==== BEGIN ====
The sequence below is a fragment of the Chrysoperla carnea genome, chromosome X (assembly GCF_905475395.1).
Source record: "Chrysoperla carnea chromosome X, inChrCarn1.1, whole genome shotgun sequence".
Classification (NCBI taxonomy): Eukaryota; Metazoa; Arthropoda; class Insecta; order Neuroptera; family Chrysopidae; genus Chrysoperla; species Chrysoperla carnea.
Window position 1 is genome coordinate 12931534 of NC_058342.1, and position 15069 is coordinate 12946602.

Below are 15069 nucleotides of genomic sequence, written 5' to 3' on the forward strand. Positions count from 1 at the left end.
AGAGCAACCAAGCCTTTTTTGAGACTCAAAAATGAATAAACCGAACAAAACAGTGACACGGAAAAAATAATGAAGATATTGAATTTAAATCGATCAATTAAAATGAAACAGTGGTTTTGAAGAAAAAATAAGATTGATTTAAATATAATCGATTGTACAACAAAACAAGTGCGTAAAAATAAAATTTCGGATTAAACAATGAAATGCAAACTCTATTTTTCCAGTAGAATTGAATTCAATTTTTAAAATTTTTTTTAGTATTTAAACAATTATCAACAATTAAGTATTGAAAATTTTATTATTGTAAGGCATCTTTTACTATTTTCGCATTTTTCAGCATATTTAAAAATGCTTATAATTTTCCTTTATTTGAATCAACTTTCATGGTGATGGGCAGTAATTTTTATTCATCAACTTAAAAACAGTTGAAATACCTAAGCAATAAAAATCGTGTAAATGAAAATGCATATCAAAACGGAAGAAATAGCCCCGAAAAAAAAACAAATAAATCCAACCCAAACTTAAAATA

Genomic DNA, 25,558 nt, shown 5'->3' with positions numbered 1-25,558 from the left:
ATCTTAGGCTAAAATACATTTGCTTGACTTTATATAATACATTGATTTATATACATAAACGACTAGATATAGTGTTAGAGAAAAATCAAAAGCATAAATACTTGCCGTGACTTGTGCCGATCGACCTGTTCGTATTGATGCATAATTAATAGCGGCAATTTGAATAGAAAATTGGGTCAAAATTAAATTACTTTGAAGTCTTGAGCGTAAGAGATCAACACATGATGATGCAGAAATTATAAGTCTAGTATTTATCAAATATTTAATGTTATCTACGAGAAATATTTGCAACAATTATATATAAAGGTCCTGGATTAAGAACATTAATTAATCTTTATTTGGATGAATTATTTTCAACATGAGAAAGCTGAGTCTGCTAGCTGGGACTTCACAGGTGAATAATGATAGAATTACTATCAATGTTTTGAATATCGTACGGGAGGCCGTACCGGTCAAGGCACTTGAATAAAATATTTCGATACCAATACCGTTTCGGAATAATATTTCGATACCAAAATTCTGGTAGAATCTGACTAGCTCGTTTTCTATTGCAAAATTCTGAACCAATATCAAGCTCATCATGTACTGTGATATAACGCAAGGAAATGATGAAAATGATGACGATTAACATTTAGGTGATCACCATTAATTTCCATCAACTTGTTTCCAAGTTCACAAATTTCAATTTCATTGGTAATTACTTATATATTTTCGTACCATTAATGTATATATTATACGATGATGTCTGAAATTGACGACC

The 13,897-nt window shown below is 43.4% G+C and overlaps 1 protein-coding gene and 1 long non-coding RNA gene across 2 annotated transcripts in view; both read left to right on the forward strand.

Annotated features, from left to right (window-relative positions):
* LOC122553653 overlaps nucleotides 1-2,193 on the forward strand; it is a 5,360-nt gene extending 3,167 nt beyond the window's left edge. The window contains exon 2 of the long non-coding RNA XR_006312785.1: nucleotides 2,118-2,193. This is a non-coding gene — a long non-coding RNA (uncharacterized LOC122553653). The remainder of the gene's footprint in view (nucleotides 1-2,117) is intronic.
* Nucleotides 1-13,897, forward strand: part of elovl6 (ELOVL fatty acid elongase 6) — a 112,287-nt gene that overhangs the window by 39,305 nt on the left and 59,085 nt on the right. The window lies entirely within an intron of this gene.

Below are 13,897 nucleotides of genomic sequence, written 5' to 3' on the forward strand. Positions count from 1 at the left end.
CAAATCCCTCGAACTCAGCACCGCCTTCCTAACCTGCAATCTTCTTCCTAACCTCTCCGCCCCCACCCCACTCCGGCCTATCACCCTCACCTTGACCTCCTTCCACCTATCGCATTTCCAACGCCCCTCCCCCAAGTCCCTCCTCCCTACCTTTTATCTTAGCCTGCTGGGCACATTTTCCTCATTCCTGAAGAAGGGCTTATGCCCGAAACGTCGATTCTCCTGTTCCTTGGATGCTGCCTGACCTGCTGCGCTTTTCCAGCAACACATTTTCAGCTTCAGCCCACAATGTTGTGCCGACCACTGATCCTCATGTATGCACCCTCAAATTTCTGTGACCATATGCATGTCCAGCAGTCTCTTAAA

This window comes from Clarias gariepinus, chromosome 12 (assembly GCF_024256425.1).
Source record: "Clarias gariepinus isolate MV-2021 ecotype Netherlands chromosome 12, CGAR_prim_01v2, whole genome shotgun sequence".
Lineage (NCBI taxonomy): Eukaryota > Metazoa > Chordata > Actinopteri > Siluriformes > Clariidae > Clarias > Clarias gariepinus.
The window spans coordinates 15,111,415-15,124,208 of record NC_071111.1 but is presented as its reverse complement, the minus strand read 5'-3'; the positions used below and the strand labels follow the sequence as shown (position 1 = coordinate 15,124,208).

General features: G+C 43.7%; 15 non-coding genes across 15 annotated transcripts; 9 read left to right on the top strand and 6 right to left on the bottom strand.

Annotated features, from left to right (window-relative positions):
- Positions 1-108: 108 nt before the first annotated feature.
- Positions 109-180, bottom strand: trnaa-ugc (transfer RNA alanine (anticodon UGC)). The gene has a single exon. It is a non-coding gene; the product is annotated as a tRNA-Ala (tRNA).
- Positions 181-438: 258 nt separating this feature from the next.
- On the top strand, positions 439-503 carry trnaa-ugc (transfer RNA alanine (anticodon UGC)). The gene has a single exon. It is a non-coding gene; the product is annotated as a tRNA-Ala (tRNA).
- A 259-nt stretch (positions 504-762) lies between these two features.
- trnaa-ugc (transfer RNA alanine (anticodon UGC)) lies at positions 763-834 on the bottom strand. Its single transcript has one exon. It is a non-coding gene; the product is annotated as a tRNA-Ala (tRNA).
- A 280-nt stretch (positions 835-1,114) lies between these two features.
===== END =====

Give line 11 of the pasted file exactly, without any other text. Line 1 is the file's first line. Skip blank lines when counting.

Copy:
* LOC122553653 overlaps nucleotides 1-2,193 on the forward strand; it is a 5,360-nt gene extending 3,167 nt beyond the window's left edge. The window contains exon 2 of the long non-coding RNA XR_006312785.1: nucleotides 2,118-2,193. This is a non-coding gene — a long non-coding RNA (uncharacterized LOC122553653). The remainder of the gene's footprint in view (nucleotides 1-2,117) is intronic.